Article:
Love finds happiness in the happiness of others. It wasn’t all that long ago when I saw no eagles. They were ghosts.

Francois de La Rochefoucauld said, "True love is like ghosts, which everyone talks about and few have seen."

I’m a lucky man. I’ve seen it.

The guy from down the road 

My neighbor Crandall stops by.

“How are you doing?” I ask.

“Everything is nearly copacetic. I ran out of shaving cream this morning and used peanut butter as a replacement. It worked, but I felt nutty using it. I was also out of conditioner, so I used peanut butter on my hair, too. Just call me Skippy. I remember when we were in the second grade and Mrs. Demmer asked us to describe ourselves in three words and you wrote, ‘I can’t do that.’ You were wordy and bad at math even then. My favorite pizza shop is one that never puts pineapple on my pizza. I’m so serious about losing a few pounds that I’ve given up delivery pizza. From now on, it’s all takeout for me. When I delivered pizza, a man gave me a $100 tip. I was sure he didn’t mean to. I’ll admit that I was tempted. I almost told him about it. We had a vegan Thanksgiving this year, but it didn't help. The relatives still showed up. Even so, it was the best Thanksgiving ever. Pop wore pants.”


I was pleased to see rusty blackbirds in my yard. This blackbird, with its distinctive rusty feathers (in non-breeding plumage) and yellow eyes is one of North America’s bird species declining most rapidly, with its population dropping more than 80 percent over the past 40 years. Scientists are unsure as to the cause of this reduction, but the loss of habitat is suspected. Rusty blackbirds are denizens of coniferous forests with lakes and bogs, breeding in the northern muskeg region and wintering in the eastern U.S. where they form small flocks.

Michelle May, who lives near St. Clair, spotted a short-eared owl on the ground this fall. A friend, the late Charles Flugum, wrote a wonderful book titled, “Birding From a Tractor Seat.” That’s what Michelle was doing. This owl is a stunner, with black-rimmed yellow eyes staring out from a pale facial disk. Look for these owls in open fields or grasslands near dawn and dusk. They might be on the ground or hunting while flying silently and low on buoyant, floppy wingbeats, looking much like a giant moth.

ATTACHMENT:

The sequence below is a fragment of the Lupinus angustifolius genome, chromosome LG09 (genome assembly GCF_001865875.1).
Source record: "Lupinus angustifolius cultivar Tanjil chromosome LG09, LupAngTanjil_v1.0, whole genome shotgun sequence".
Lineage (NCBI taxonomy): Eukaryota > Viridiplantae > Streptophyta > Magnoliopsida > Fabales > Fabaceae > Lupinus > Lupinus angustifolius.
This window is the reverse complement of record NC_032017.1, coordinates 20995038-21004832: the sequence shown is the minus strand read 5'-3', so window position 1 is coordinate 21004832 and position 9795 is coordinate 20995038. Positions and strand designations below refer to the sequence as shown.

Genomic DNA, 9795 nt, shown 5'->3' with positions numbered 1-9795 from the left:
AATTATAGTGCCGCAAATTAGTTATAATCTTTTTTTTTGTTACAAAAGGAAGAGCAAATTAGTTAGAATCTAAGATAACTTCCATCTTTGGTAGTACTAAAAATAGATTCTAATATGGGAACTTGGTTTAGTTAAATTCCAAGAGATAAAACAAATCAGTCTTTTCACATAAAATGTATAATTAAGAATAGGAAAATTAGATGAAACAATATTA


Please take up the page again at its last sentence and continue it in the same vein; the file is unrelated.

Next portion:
“Why do birds have pecking orders?”

A pecking order is more than mere bullying. It’s not unlike a corporation’s organizational chart. With age and experience comes the benefit of enhanced feeding and roosting opportunities. A bird at the top of the pecking order gets a better parking place, just as a CEO does. Research has shown that dominant birds forage in safer locations and roost in more secure areas. This leads to less predation.

“I have cardinals that nest in my yard, but none of them are here in the winter. My neighbor has a flock of them in his yard during the winter. Why him and not me?”

It’s because they have always liked him best. Cardinals join flocks during the non-breeding season. The flocks are temporary groups with a composition that changes frequently. This aggregation happens because a cardinal’s strong territorial instinct lessens in the winter. Cardinals eat the same foods and seek the same winter shelter, so it makes sense they would congregate. As a group of cardinals moves about, its activities attract other redbirds. Research has shown flock size to increase as temperatures fall. Approximately 60 percent of adult cardinals survive from one year to the next. Most of the mortality occurs during the winter. The cardinals hang around your neighbor’s place because the shelter and food found there meets their needs. Water and tradition might play a part, too.

Meeting adjourned

"If people were kinder, they would be happier. If they were happier, more people would be kindly. If more people were happy, the world would be kinder." — June Callwood

Thanks for stopping by

“‘Thank you’ is the best prayer that anyone could say. I say that one a lot. Thank you expresses extreme gratitude, humility, understanding.“ — Alice Walker

"I am grateful for what I am and have. My thanksgiving is perpetual." — Henry David Thoreau

 “I appreciate you.” — Al Batt


© Al Batt 2017